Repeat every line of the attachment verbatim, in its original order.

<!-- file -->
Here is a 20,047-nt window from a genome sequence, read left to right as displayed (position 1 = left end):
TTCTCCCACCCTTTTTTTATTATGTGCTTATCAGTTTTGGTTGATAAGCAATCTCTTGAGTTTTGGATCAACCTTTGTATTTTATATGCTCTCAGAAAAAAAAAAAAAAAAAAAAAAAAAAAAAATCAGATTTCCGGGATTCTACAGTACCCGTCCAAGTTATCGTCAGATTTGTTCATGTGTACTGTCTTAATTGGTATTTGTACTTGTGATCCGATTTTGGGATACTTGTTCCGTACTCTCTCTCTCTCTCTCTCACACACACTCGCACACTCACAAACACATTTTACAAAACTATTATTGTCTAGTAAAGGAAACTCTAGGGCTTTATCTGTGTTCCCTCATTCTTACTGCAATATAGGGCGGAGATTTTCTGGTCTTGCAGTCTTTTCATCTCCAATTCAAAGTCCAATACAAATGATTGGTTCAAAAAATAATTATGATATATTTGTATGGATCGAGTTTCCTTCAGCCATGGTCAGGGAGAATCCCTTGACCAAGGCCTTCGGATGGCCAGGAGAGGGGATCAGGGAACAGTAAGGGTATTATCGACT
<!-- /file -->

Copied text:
Here is a 20,047-nt window from a genome sequence, read left to right as displayed (position 1 = left end):
TTCTCCCACCCTTTTTTTATTATGTGCTTATCAGTTTTGGTTGATAAGCAATCTCTTGAGTTTTGGATCAACCTTTGTATTTTATATGCTCTCAGAAAAAAAAAAAAAAAAAAAAAAAAAAAAAATCAGATTTCCGGGATTCTACAGTACCCGTCCAAGTTATCGTCAGATTTGTTCATGTGTACTGTCTTAATTGGTATTTGTACTTGTGATCCGATTTTGGGATACTTGTTCCGTACTCTCTCTCTCTCTCTCTCACACACACTCGCACACTCACAAACACATTTTACAAAACTATTATTGTCTAGTAAAGGAAACTCTAGGGCTTTATCTGTGTTCCCTCATTCTTACTGCAATATAGGGCGGAGATTTTCTGGTCTTGCAGTCTTTTCATCTCCAATTCAAAGTCCAATACAAATGATTGGTTCAAAAAATAATTATGATATATTTGTATGGATCGAGTTTCCTTCAGCCATGGTCAGGGAGAATCCCTTGACCAAGGCCTTCGGATGGCCAGGAGAGGGGATCAGGGAACAGTAAGGGTATTATCGACT